At this rate of seizure and this number of needles distributed, it’s clear that not everyone using steroids is an athlete.
Why people use steroids
“There aren’t that many competitive athletes,” said Dr. Gary Goldfield, a clinical scientist with the Children’s Hospital of Eastern Ontario’s Healthy Active Living and Obesity Research Group.
“I think there’s a lot of recreational users. I imagine most of them are males trying to gain muscle and lose fat just basically for body image reasons.”
“You’d find that there are probably as many different reasons for using as there are people,” said Cecil McDougall, Outreach Coordinator for the Sexual Health and Needle Exchange Program in Halton Region. He sees steroid users in his daily work.
“It can be a coping function, it can be a social function, it can be an emotional coping skill. Some of them it’s purely aesthetics with very specific goals and it’s done just for that and then it’s over with. It’s not always the same for everybody. Much the same as drug use.”
Some of the people McDougall sees want to achieve a specific goal – a certain amount of weight gain or a specific measurement. Often, they will stop using steroids once they achieve that goal.
Others, he said, just want to be “bigger.” These are the ones that he worries about. “How do you know when you’ve reached your goal? In other words, there is no endpoint. And in terms of what we see is, people who have that kind of goal in mind, are people who stay on and use longer and longer.”
Alstrup believes that the media and popular culture are partly to blame for widespread steroid use. “I was in a Nike store the other day, looking for a t-shirt. And even the mannequins are big and muscular now,” he said.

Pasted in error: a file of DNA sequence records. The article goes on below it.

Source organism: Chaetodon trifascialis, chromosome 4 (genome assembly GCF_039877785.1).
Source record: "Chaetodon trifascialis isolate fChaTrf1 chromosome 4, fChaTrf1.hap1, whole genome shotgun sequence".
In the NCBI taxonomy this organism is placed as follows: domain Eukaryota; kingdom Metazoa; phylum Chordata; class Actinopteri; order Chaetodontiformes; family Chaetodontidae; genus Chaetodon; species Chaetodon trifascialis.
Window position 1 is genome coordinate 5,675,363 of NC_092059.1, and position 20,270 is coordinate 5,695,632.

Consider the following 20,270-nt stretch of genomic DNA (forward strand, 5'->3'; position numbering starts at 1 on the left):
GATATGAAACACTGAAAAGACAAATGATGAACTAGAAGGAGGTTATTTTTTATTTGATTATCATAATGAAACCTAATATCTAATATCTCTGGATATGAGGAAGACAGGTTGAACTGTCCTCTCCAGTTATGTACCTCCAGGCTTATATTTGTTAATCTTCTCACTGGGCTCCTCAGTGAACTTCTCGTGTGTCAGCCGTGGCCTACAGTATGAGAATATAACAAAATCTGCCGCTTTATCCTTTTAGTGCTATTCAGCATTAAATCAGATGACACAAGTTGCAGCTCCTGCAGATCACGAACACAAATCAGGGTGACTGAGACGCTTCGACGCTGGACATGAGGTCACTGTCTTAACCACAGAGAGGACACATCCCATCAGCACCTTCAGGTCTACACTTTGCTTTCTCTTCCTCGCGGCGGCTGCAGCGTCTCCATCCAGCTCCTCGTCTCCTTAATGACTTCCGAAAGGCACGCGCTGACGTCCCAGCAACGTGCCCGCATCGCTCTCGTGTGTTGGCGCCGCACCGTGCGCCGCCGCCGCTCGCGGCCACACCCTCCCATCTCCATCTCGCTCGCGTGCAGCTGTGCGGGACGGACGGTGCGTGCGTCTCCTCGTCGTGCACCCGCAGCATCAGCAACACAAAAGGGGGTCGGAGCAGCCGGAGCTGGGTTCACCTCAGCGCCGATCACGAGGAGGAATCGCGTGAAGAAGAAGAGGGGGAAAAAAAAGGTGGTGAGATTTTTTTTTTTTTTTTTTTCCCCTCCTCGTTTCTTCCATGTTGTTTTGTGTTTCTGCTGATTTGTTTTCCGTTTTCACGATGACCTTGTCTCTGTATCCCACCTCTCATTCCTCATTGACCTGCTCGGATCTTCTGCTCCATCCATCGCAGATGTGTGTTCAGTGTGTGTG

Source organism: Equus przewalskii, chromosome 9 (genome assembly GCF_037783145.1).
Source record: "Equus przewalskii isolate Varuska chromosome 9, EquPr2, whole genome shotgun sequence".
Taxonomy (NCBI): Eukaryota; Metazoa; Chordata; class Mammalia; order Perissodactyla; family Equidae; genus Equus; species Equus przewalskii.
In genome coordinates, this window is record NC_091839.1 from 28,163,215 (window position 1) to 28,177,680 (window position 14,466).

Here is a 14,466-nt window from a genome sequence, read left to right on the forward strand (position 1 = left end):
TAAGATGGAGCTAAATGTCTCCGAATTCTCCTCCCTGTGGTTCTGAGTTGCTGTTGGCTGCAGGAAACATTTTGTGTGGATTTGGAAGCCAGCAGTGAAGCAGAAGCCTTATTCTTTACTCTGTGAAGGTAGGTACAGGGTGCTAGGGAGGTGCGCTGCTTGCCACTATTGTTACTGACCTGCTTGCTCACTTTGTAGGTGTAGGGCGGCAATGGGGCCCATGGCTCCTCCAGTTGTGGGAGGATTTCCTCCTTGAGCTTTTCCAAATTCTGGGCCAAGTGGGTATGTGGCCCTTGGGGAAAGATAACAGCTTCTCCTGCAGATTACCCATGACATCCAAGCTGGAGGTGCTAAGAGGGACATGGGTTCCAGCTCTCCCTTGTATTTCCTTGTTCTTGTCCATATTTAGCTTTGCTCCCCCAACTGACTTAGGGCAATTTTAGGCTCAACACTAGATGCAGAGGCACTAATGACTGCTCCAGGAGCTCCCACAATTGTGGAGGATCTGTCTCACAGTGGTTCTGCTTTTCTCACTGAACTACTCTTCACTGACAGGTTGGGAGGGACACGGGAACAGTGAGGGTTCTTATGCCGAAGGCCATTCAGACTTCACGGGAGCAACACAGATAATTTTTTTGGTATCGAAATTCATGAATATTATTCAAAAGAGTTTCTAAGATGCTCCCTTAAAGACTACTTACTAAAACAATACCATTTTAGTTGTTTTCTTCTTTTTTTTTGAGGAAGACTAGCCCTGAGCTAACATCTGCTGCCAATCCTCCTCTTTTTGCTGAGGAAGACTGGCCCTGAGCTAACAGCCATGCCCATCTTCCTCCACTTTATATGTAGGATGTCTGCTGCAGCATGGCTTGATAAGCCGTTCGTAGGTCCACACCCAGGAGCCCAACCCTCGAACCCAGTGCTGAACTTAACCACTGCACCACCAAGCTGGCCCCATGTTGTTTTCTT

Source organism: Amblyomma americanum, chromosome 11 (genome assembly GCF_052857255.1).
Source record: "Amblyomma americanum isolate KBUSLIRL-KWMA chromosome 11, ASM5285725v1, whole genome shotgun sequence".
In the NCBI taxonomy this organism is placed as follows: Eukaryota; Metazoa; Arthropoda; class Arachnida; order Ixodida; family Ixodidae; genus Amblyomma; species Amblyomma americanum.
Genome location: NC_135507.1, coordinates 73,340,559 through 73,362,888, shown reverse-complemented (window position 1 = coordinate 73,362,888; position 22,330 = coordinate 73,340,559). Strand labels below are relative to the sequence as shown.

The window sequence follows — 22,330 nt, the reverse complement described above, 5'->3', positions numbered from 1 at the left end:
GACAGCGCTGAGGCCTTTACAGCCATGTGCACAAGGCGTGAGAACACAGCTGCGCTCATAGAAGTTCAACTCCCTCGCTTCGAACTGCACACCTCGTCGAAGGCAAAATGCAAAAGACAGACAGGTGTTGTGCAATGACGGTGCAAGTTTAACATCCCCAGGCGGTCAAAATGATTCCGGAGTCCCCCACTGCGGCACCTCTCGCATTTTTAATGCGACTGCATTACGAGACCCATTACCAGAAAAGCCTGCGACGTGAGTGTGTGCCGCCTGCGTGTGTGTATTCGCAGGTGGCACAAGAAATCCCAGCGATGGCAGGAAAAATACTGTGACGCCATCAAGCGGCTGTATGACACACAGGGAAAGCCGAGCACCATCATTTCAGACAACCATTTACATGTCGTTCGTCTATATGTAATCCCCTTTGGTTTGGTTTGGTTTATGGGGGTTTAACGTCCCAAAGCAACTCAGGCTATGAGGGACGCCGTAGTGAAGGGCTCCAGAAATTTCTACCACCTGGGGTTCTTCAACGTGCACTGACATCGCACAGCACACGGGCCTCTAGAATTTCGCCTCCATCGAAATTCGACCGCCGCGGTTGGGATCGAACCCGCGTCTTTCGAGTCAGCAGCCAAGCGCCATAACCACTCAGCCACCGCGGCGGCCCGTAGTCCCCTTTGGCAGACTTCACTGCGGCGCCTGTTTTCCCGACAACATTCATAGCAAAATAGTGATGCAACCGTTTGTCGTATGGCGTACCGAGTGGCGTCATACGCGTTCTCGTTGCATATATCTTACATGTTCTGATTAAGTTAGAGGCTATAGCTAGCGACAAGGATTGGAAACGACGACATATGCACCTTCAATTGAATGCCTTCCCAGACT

“It’s very challenging I think growing up these days if you’re not physically in great shape.”
Dr. Harrison Pope, Professor of Psychiatry at Harvard Medical School and a leading steroid researcher, calls this phenomenon the “Adonis Complex.” “We see images of muscularity every day in TV shows, Hollywood movies, advertisements, magazines, everywhere, so that the image that a masculine man is someone who is muscular is so integral to our society that it is something that is learned by every growing boy across North America.”
Steroids provide an answer of sorts to the problem, causing individuals to build muscle and lose fat at a rate that would be impossible through natural means, said Pope.
While he estimates that only a minority of steroid users will develop a dependency, and he cautions that side effects vary between individuals, the consequences can be severe. According to the Centre for Addiction and Mental Health, side effects of anabolic steroid use can include high blood pressure, heart failure, liver enlargement, personality changes and feminization in men or masculinization in women.
Life after steroids
Erik Alstrup quit steroids after his first professional bodybuilding competition, and also quit the sport. It was a big adjustment in his life style, one he found difficult to cope with. In his time off, he took up running and went into therapy. He says he has now been clean for 12 years.
He recently started competing again as a bodybuilder, this time in drug-free events. He is once again on the podium, winning titles.
He said he is feeling better and healthier than ever since he stopped using steroids. “Making a decision to stop using it and go in a different direction, it certainly can be done,” he said.